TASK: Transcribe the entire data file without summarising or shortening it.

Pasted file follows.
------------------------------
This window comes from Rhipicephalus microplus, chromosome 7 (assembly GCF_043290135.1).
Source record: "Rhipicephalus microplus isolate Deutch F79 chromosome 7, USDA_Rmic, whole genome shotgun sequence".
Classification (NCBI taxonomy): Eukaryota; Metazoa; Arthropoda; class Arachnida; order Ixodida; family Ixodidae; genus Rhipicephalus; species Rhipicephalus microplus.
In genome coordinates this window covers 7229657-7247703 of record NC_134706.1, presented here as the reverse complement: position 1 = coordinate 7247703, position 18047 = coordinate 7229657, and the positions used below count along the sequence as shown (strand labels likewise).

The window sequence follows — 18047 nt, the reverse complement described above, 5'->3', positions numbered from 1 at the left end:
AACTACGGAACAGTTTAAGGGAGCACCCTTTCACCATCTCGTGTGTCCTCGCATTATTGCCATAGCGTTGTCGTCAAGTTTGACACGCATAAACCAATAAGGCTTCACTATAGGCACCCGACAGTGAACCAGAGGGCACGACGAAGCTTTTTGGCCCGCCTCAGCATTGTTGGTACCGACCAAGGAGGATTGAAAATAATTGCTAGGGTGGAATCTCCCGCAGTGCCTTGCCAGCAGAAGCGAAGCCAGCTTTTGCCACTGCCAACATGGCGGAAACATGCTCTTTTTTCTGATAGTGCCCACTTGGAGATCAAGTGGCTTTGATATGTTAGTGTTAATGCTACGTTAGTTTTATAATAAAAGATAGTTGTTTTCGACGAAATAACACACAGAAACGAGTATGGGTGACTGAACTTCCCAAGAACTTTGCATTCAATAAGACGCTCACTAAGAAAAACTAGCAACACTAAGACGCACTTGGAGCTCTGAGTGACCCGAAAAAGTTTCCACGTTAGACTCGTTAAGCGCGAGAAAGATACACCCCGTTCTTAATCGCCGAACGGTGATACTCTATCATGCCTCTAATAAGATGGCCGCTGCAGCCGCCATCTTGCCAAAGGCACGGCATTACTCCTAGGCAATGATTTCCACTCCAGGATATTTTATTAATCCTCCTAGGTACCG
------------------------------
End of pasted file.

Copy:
This window comes from Rhipicephalus microplus, chromosome 7 (assembly GCF_043290135.1).
Source record: "Rhipicephalus microplus isolate Deutch F79 chromosome 7, USDA_Rmic, whole genome shotgun sequence".
Classification (NCBI taxonomy): Eukaryota; Metazoa; Arthropoda; class Arachnida; order Ixodida; family Ixodidae; genus Rhipicephalus; species Rhipicephalus microplus.
In genome coordinates this window covers 7229657-7247703 of record NC_134706.1, presented here as the reverse complement: position 1 = coordinate 7247703, position 18047 = coordinate 7229657, and the positions used below count along the sequence as shown (strand labels likewise).

The window sequence follows — 18047 nt, the reverse complement described above, 5'->3', positions numbered from 1 at the left end:
AACTACGGAACAGTTTAAGGGAGCACCCTTTCACCATCTCGTGTGTCCTCGCATTATTGCCATAGCGTTGTCGTCAAGTTTGACACGCATAAACCAATAAGGCTTCACTATAGGCACCCGACAGTGAACCAGAGGGCACGACGAAGCTTTTTGGCCCGCCTCAGCATTGTTGGTACCGACCAAGGAGGATTGAAAATAATTGCTAGGGTGGAATCTCCCGCAGTGCCTTGCCAGCAGAAGCGAAGCCAGCTTTTGCCACTGCCAACATGGCGGAAACATGCTCTTTTTTCTGATAGTGCCCACTTGGAGATCAAGTGGCTTTGATATGTTAGTGTTAATGCTACGTTAGTTTTATAATAAAAGATAGTTGTTTTCGACGAAATAACACACAGAAACGAGTATGGGTGACTGAACTTCCCAAGAACTTTGCATTCAATAAGACGCTCACTAAGAAAAACTAGCAACACTAAGACGCACTTGGAGCTCTGAGTGACCCGAAAAAGTTTCCACGTTAGACTCGTTAAGCGCGAGAAAGATACACCCCGTTCTTAATCGCCGAACGGTGATACTCTATCATGCCTCTAATAAGATGGCCGCTGCAGCCGCCATCTTGCCAAAGGCACGGCATTACTCCTAGGCAATGATTTCCACTCCAGGATATTTTATTAATCCTCCTAGGTACCG